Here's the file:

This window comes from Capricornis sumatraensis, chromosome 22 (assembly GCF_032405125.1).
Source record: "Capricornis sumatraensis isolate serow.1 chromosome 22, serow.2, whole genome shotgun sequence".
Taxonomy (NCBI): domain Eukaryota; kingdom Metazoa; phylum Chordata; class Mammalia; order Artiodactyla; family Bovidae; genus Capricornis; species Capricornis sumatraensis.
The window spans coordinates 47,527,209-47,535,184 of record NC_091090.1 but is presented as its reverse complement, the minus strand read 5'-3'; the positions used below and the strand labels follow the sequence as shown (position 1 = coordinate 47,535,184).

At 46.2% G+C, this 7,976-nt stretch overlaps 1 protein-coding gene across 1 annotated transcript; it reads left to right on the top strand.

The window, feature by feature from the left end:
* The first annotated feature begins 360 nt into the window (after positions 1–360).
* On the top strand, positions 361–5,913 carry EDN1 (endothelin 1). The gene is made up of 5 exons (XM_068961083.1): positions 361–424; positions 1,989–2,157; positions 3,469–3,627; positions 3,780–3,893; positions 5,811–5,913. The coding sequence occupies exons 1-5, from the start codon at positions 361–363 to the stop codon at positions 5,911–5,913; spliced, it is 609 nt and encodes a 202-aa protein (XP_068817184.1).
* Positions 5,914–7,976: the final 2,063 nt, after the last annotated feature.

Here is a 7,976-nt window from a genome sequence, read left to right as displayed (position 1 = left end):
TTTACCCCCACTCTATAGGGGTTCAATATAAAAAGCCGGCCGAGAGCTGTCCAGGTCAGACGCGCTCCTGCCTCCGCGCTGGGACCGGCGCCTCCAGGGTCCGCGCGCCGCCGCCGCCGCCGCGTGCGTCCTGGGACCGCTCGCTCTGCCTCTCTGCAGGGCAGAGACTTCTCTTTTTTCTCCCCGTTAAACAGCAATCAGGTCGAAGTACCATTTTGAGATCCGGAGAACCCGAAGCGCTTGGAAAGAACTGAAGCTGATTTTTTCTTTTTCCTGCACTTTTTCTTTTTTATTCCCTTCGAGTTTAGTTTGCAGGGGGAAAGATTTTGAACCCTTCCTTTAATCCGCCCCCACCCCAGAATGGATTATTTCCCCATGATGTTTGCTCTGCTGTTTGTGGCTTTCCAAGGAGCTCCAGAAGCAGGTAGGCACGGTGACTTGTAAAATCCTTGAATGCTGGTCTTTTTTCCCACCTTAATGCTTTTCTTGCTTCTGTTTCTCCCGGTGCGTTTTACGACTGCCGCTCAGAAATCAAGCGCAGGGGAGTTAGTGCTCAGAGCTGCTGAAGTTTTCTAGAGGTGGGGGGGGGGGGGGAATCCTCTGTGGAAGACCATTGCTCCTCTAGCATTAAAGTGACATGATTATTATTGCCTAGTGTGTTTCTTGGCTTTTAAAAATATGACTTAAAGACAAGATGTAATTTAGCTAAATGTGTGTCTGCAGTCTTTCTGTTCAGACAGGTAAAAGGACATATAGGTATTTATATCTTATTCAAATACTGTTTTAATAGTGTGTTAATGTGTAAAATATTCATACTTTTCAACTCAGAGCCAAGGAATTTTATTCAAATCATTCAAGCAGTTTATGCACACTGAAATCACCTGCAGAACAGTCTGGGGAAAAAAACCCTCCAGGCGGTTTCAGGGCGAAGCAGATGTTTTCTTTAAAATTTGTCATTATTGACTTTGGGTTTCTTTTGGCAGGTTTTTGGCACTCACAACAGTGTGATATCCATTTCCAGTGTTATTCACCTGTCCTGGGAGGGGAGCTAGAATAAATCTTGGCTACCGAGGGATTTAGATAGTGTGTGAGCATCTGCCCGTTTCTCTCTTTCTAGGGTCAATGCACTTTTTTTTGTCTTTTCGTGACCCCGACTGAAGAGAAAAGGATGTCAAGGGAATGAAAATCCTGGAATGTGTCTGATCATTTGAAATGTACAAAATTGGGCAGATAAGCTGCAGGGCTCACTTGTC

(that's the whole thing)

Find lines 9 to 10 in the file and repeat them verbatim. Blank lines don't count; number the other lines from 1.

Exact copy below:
* Positions 5,914–7,976: the final 2,063 nt, after the last annotated feature.

Here is a 7,976-nt window from a genome sequence, read left to right as displayed (position 1 = left end):